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Front. Mar. Sci. | doi: 10.3389/fmars.2019.00122

The North Atlantic Aerosol and Marine Ecosystem Study (NAAMES): Science motive and mission overview

  • 1Oregon State University, United States
  • 2Langley Research Center, United States
  • 3University of Washington, United States
  • 4Scripps Institution of Oceanography, University of California, San Diego, United States
  • 5University of Virginia, United States
  • 6National Institute of Aerospace, United States
  • 7Goddard Space Flight Center, United States
  • 8University of California, Santa Barbara, United States
  • 9Pacific Marine Environmental Laboratory (NOAA), United States
  • 10Plymouth Marine Laboratory, United Kingdom
  • 11Rutgers University, The State University of New Jersey, United States
  • 12University of Maine, United States
  • 13Texas A&M University, United States
  • 14Goddard Institute for Space Studies (NASA), United States
  • 15Skidaway Institute of Oceanography, Odum School of Ecology, University of Georgia, United States
  • 16University of South Florida St. Petersburg, United States
  • 17Coastal Resources Center, University of Rhode Island, United States
  • 18University of Rhode Island, Graduate School of Oceanography, United States
  • 19University of Oklahoma, United States
  • 20University of California, Irvine, United States
  • 21Langley Research Center, United States

The North Atlantic Aerosols and Marine Ecosystems Study (NAAMES) is an interdisciplinary investigation to improve understanding of Earth’s ocean ecosystem-aerosol-cloud system. Specific overarching science objectives for NAAMES are to (1) characterize plankton ecosystem properties during primary phases of the annual cycle and their dependence on environmental forcings, (2) determine how these phases interact to recreate each year the conditions for an annual plankton bloom, and (3) resolve how remote marine aerosols and boundary layer clouds are influenced by plankton ecosystems. Four NAAMES field campaigns were conducted in the western subarctic Atlantic between November 2015 and April 2018, with each campaign targeting specific seasonal events in the annual plankton cycle. A broad diversity of measurements were collected during each campaign, including ship, aircraft, autonomous float and drifter, and satellite observations. Here, we present an overview of NAAMES science motives, experimental design, and measurements. We then briefly describe conditions and accomplishments during each of the four field campaigns and provide information on how to access NAAMES data. The intent of this manuscript is to familiarize the broad scientific community with NAAMES and to provide a common reference overview of the project for upcoming publications.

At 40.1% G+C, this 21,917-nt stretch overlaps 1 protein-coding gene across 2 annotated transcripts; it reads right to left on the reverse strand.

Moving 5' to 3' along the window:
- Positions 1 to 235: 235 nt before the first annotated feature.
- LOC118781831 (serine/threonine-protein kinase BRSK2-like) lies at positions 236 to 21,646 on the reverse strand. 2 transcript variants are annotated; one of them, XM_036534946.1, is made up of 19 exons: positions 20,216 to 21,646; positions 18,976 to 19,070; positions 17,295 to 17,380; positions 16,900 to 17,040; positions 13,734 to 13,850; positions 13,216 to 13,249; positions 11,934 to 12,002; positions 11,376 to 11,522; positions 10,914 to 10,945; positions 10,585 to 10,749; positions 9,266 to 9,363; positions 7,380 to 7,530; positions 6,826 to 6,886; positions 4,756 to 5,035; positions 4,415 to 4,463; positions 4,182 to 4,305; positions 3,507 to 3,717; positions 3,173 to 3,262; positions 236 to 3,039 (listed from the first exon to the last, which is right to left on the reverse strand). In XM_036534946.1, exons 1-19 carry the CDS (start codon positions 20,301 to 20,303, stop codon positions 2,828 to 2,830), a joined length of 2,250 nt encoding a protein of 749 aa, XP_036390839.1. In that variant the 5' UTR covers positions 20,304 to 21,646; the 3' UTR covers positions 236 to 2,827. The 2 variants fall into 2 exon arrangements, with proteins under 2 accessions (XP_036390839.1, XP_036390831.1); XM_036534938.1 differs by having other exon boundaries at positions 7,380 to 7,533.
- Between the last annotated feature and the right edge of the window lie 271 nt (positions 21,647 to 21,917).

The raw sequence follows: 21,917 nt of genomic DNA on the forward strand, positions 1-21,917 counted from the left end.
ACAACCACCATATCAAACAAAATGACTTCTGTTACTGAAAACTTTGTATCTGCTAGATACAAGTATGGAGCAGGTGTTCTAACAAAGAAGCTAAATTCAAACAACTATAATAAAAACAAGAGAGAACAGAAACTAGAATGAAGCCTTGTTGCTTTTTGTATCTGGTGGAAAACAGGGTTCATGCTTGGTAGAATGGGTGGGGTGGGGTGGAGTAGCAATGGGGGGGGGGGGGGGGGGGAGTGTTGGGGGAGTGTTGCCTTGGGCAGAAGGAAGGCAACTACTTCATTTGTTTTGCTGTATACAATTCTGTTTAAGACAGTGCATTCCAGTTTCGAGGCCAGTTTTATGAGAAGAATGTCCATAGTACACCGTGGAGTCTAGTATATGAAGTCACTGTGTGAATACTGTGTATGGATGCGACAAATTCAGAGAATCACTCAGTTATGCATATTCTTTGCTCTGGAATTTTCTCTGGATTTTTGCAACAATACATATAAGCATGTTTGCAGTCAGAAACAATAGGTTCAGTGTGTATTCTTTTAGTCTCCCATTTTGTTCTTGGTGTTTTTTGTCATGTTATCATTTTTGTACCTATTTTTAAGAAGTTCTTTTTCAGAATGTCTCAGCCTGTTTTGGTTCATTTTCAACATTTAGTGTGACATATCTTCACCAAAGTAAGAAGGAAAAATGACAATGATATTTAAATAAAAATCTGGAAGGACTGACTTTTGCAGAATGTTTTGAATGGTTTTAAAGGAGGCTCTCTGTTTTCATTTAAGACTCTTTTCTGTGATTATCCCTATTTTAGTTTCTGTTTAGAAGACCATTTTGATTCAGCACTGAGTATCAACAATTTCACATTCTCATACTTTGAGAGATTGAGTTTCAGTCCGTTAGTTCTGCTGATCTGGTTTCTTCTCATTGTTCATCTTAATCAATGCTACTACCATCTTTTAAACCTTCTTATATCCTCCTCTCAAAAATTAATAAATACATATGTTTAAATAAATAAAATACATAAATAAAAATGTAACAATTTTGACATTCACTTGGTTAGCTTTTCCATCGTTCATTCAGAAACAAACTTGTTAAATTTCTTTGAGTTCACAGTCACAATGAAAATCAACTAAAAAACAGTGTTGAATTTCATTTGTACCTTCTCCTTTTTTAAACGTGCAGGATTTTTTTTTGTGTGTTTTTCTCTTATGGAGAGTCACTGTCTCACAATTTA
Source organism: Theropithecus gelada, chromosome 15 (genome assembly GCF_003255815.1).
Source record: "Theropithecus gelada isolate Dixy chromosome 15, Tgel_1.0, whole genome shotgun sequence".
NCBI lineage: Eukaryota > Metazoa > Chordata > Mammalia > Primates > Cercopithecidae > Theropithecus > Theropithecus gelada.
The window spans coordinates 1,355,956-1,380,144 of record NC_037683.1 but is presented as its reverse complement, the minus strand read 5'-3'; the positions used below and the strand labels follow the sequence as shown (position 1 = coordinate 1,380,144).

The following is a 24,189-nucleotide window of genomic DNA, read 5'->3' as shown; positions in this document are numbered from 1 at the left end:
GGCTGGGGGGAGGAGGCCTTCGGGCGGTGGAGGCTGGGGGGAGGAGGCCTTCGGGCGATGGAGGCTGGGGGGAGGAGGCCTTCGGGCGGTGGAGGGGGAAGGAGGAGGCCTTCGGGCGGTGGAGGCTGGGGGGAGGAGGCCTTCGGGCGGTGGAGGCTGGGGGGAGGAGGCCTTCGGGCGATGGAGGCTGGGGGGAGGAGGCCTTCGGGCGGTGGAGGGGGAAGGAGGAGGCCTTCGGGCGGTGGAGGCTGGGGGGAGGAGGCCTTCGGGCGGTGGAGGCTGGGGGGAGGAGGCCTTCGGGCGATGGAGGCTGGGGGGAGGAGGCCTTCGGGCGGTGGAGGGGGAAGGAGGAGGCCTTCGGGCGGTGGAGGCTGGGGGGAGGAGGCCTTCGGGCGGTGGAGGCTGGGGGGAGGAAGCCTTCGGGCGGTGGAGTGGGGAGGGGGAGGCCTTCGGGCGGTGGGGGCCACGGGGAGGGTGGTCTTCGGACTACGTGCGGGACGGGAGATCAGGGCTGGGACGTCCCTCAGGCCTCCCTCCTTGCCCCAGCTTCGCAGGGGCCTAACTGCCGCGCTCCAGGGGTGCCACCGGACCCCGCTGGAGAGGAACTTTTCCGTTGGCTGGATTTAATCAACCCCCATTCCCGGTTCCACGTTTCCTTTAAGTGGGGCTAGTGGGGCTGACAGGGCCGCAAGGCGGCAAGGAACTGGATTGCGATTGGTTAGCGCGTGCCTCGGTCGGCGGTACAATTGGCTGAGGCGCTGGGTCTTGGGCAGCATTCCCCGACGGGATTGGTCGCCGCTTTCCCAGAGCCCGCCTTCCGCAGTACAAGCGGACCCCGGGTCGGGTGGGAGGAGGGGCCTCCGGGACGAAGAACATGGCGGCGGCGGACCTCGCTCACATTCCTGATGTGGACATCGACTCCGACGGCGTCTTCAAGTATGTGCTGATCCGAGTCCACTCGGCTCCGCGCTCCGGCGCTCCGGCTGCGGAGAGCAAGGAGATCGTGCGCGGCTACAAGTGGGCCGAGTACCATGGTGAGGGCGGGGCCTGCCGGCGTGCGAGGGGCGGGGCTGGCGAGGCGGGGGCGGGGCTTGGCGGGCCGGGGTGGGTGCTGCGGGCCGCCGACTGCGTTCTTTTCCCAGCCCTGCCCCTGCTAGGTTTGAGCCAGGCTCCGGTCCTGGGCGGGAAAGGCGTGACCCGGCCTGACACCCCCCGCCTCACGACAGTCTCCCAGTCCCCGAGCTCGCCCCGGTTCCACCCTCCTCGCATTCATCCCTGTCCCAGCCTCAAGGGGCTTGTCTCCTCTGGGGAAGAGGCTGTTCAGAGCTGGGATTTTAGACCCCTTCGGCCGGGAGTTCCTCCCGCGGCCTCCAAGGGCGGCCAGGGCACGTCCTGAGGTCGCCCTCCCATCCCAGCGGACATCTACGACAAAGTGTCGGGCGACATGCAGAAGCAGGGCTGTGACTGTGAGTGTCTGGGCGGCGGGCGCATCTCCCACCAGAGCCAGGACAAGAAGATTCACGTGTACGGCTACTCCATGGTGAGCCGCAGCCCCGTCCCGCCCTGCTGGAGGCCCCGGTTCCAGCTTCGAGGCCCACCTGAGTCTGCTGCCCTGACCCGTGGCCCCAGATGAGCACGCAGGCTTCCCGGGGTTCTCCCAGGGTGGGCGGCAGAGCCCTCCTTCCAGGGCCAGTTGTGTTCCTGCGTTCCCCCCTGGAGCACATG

Keywords: North Atlantic Aerosols and Marine Ecosystems Study, plankton blooms and annual cycles, Marine aerosols and ions, Clouds, field campaign

Received: 13 Sep 2018; Accepted: 28 Feb 2019.

Edited by:

Tilmann Harder, University of Bremen, Germany

Reviewed by:

Hugh Ducklow, Columbia University, United States
CASSANDRA GASTON, Rosenstiel School of Marine and Atmospheric Science, University of Miami, United States  

Copyright: © 2019 Behrenfeld, Moore, Hostetler, Graff, Gaube, russell, Chen, Doney, Giovannoni, Liu, Proctor, Bolaños, Huynh, Davie-Martin, Westberry, Bates, Bell, Bidle, Boss, Brooks, Cairns, Carlson, Halsey, Harvey, Hu, Karp-Boss, Kleb, Menden-Deuer, Morison, Quinn, Scarino, Anderson, Chowdhary, Crosbie, Ferrare, Hair, Hu, Janz, Redemann, Saltzman, Shook, Siegel, Yang Martin and Ziemba. This is an open-access article distributed under the terms of the Creative Commons Attribution License (CC BY). The use, distribution or reproduction in other forums is permitted, provided the original author(s) and the copyright owner(s) are credited and that the original publication in this journal is cited, in accordance with accepted academic practice. No use, distribution or reproduction is permitted which does not comply with these terms.

* Correspondence: Prof. Michael J. Behrenfeld, Oregon State University, Corvallis, United States, mjb@science.oregonstate.edu